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Rotary Lights president helping light up Riverside Park for 25th year

Rotary Lights president helping light up Riverside Park for 25th year

LA CROSSE, Wis. (WKBT) - Twenty-five years ago, Riverside Park became a winter wonderland for the first time ever.

"No one would've thought that was with me 25 years ago that Rotary Lights would become and build itself into one of the icons of the Midwest," Rotary Lights president Pat Stephens said. 

It all started with a conversation about an Oklahoma baptist college's decorations between Stephens and a former colleague.

"He said 'you know, we should have something like that here in La Crosse," Stephens said. '"Who could help with this?'"

Stephens' next move:

"I raised my hand and the rest is history," Stephens said. 

And he's been president of Rotary Lights for a quarter of a century.

"If it's good for the community and people really want it, I'd like to be part of that as well," Stephens said.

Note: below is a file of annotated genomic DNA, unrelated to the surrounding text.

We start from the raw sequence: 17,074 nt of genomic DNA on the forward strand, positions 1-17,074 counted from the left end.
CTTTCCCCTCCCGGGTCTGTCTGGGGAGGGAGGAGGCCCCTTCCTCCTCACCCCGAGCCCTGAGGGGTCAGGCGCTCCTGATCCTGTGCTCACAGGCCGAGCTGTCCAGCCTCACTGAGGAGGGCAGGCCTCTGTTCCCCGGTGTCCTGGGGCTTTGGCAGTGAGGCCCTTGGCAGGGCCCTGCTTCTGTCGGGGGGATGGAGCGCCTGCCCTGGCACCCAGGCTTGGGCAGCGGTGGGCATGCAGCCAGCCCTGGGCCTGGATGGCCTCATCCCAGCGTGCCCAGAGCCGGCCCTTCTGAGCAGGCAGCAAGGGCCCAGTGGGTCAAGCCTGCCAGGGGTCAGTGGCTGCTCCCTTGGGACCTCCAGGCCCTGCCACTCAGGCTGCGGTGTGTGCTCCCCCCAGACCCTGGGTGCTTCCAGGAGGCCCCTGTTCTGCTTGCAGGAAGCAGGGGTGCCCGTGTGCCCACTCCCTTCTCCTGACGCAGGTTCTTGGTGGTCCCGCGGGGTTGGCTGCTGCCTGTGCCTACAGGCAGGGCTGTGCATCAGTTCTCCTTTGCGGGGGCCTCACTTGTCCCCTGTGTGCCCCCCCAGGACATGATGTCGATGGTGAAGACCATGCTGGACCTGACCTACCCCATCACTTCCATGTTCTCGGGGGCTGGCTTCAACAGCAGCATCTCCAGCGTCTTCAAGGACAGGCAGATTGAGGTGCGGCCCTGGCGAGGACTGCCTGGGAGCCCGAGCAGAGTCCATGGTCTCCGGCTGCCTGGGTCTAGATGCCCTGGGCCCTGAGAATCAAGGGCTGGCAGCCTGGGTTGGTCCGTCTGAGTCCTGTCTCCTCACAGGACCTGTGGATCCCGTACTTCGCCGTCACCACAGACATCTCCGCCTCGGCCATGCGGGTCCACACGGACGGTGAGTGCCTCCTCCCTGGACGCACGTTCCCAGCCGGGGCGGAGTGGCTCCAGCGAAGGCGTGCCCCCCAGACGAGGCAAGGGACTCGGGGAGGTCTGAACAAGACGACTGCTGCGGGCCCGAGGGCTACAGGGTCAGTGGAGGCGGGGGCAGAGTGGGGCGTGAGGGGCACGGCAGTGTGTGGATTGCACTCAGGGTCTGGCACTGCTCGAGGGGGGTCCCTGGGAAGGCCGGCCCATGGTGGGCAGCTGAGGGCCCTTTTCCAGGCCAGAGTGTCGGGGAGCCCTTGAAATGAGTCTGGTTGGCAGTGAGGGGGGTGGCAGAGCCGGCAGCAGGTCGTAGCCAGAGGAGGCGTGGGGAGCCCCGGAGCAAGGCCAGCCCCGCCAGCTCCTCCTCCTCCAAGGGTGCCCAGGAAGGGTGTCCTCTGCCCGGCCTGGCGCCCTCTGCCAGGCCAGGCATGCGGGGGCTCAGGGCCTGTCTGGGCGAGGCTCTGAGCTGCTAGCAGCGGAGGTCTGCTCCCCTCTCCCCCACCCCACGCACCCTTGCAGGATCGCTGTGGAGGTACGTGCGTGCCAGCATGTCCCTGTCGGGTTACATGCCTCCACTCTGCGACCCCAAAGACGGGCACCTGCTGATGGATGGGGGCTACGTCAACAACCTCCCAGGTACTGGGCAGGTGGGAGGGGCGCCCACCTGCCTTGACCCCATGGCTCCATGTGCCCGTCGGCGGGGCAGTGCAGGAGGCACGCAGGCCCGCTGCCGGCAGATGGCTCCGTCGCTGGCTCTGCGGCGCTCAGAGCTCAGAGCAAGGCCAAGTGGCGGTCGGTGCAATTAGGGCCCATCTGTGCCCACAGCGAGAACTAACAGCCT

Rotary Lights is a holiday tradition held once a year the day after Thanksgiving to New Year's Eve.

Over the years, Stephens has been responsible for overseeing new decorations to the park and now his vision is growing.

"Over the last three and a half months, we've had a team that has put together a 50 foot animated Christmas tree that is gonna sit on top of Grandad's Bluff," Stephens said. 

"It'll be nice and bright for everybody," Stephens said. 

It will stay there for each season.

"It is magnificent," Stephens said. "It's gonna just be a wonderful, wonderful addition."

Stephens says Rotary Lights has caught on with the people beyond La Crosse.

"(People) happen to stay in La Crosse overnight and they discover Rotary Lights, and then they say 'well, I'm bringing my whole family back here,'" Stephens said. '"This is wonderful. We don't have anything like this.'"

It is a spectacle for the kids.

"I walk the park all the time and it's just fun to hear 'daddy this' and 'daddy that' all over the park with the little kids," Stephens said. "They're enthralled."

And it is Stephens' passion is what keeps this tradition going.

"When I'm no longer able to help with it, it leads to the next generation," Stephens said. 

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